• Cecilia Cornejo, Lecturer in cinema and media studies, has been awarded an Artist Residency at the Ragdale Foundation in Lake Forest, IL. While in residence, Cecilia will work on Sonic Landscapes of Southern Minnesota, a sound-mapping website and interactive web archive developed in collaboration with London-based Hüseyin Kuşcu of Kakare Interactive. Facilitated by the Artist Communities Alliance and the McKnight Artist Fellowship Program, this award recognizes exceptional achievement while aiming to support important new works.

  • Rika Anderson, Associate Professor of Biology, has received a grant from the National Science Foundation (NSF #2205254) for “Collaborative Research: RUI: Microbes need frenemies: unveiling microbial relationships with protist and viruses that support deep-sea hydrothermal vent food webs.” This project, involving undergraduate researchers, aims to characterize microbial food web interactions across different hydrothermal vent habitats, and improve our understanding of how climate change and other human activities impact the ecosystem.

  • Dan Maxbauer, Assistant Professor of Geology, has been awarded a National Science Foundation grant (#2208133) for his project “RUI: CAS-Climate: Carbon sequestration through enhanced weathering in agricultural soils with co-benefits to soil quality and crop yield.” Prof. Maxbauer’s three-year field trial tests carbon removal efficiency and co-benefits to crops and soils of annual applications of crushed silicate minerals. This collaboration with local farmers, and involving undergraduate researchers, will provide real-world constraints on enhanced weathering – an exciting carbon dioxide removal technology – and will be shared broadly with scientific and agricultural communities.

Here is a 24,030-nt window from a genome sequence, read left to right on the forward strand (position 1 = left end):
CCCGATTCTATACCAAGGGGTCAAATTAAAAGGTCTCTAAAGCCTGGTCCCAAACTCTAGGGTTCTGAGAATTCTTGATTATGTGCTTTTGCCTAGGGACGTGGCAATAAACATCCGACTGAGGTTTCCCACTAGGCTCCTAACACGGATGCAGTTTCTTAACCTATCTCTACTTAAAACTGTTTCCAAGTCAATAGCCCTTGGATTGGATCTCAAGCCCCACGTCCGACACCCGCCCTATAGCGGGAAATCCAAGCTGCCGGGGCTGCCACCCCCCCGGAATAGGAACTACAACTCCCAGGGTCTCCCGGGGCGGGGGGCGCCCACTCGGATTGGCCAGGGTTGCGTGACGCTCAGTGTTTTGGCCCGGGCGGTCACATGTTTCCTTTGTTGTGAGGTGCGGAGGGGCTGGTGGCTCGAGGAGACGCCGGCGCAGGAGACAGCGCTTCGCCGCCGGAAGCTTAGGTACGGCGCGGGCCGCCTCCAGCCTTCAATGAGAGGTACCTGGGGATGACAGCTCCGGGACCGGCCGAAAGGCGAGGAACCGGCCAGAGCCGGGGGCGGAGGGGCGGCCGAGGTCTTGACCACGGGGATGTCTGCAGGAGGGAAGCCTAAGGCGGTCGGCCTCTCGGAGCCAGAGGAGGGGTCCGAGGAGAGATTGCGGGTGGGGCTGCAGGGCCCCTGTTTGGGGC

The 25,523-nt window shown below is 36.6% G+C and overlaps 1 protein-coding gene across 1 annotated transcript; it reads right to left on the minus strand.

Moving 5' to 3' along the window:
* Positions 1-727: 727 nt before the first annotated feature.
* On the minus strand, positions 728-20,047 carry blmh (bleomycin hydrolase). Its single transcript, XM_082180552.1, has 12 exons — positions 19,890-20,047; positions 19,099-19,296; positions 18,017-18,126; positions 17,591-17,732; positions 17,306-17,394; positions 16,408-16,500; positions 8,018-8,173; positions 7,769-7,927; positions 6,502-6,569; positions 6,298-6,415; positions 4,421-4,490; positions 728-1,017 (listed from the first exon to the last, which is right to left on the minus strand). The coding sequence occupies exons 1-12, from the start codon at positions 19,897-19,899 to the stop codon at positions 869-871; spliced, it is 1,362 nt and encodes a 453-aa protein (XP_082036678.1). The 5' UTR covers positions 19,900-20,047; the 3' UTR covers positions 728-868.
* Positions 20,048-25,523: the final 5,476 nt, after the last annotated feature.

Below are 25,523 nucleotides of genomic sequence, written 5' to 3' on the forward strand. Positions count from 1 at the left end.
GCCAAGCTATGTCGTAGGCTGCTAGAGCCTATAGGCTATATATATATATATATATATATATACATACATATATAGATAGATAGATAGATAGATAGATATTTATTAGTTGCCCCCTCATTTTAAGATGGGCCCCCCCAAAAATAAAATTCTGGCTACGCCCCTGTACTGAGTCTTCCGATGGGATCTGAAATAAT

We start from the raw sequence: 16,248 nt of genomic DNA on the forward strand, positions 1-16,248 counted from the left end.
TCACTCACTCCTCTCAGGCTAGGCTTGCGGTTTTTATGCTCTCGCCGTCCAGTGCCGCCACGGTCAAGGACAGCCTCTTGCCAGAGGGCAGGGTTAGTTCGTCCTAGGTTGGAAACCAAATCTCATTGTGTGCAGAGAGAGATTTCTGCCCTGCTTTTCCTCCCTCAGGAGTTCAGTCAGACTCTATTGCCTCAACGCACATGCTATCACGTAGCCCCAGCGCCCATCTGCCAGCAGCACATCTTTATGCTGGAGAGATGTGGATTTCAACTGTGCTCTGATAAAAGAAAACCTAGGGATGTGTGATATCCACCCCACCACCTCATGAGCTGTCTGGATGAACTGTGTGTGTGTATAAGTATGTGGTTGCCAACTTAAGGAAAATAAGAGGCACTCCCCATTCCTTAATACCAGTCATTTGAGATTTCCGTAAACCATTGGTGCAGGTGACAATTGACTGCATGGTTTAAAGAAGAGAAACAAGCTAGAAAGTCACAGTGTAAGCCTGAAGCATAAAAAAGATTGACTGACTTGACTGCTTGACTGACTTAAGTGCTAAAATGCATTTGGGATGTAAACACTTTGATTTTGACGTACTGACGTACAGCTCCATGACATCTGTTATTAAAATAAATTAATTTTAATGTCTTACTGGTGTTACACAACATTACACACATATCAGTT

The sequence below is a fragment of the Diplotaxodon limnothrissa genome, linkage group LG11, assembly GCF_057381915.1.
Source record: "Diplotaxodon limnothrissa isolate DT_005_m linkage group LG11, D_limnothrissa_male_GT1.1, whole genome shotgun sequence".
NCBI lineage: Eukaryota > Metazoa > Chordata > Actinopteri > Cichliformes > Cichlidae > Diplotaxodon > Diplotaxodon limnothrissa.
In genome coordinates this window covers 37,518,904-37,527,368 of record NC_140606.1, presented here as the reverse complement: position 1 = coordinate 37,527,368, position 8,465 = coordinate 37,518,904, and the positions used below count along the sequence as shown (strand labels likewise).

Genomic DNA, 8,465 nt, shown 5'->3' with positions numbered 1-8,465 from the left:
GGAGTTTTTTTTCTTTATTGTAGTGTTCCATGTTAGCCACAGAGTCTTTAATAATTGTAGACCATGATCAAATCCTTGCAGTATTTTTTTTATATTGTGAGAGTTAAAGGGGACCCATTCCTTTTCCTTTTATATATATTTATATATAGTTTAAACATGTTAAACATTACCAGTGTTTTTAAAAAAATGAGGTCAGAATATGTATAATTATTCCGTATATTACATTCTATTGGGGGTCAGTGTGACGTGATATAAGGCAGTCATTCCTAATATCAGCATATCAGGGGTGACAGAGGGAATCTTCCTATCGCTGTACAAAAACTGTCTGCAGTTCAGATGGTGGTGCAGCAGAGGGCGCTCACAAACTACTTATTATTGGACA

• Helen Minsky, Assistant Professor of Physics, is the recipient of an American Chemical Society Undergraduate New Investigator (UNI) award for her project, “Flaw tolerance in adhesive elastomers.” Prof. Minsky’s systematic study, conducted with undergraduate researchers, aims to predict adhesive strength of flawed samples to better understand the limits of certain models and form a basis upon which more complex systems can be studied.

  • Meredith McCoy, Assistant Professor of American Studies and History, has received support to research Indigenous experiences from four separate funders.

    • An Institute for Citizen’s & Scholars (ICS) Career Enhancement Fellowship for Junior Faculty supports her project “Recovering Indigenous Children’s Experiences under Relocation.”
    • As a participant in the Curriculum Inquiry Writing Fellowship and Writers’ Retreat in Toronto, Prof. McCoy will explore Native feminist teaching commitments, arguing that a pedagogical focus on contemplation and contribution in the college-level classroom can help students connect and reflect as they learn histories of genocide.
    • A Whiting Foundation Public Engagement Fellowship funds collaboration with the Newberry Library, Chicago American Indian Community Collaborative, and other members of the Chicago Native community to investigate the long history of Indigenous Chicago and create an exhibit, curricular and digital materials, an oral history project, and public programming.
    • The Phillips Fund for Native American Research of the American Philosophical Society supports Prof. McCoy’s research costs including compensating community partners who will form a local advisory board, while examining the formative period of the 1940s and 1950s when the number of Native families in cities rose significantly.